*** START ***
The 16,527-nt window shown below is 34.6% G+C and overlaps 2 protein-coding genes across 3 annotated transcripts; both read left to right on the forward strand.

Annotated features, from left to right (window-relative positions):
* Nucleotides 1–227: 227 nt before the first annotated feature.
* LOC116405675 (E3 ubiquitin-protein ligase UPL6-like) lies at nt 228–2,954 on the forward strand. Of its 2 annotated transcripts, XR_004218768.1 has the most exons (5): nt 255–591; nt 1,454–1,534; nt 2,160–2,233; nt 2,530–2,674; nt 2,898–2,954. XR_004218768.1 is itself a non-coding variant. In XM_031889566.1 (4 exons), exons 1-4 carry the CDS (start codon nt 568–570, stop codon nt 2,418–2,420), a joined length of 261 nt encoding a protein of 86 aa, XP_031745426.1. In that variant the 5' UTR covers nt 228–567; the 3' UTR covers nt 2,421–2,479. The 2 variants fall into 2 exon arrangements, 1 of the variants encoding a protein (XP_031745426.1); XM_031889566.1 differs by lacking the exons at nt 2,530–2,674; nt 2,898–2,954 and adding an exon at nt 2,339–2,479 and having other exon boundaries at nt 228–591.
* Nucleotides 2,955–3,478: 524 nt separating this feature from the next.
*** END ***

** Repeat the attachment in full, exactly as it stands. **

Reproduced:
The 16,527-nt window shown below is 34.6% G+C and overlaps 2 protein-coding genes across 3 annotated transcripts; both read left to right on the forward strand.

Annotated features, from left to right (window-relative positions):
* Nucleotides 1–227: 227 nt before the first annotated feature.
* LOC116405675 (E3 ubiquitin-protein ligase UPL6-like) lies at nt 228–2,954 on the forward strand. Of its 2 annotated transcripts, XR_004218768.1 has the most exons (5): nt 255–591; nt 1,454–1,534; nt 2,160–2,233; nt 2,530–2,674; nt 2,898–2,954. XR_004218768.1 is itself a non-coding variant. In XM_031889566.1 (4 exons), exons 1-4 carry the CDS (start codon nt 568–570, stop codon nt 2,418–2,420), a joined length of 261 nt encoding a protein of 86 aa, XP_031745426.1. In that variant the 5' UTR covers nt 228–567; the 3' UTR covers nt 2,421–2,479. The 2 variants fall into 2 exon arrangements, 1 of the variants encoding a protein (XP_031745426.1); XM_031889566.1 differs by lacking the exons at nt 2,530–2,674; nt 2,898–2,954 and adding an exon at nt 2,339–2,479 and having other exon boundaries at nt 228–591.
* Nucleotides 2,955–3,478: 524 nt separating this feature from the next.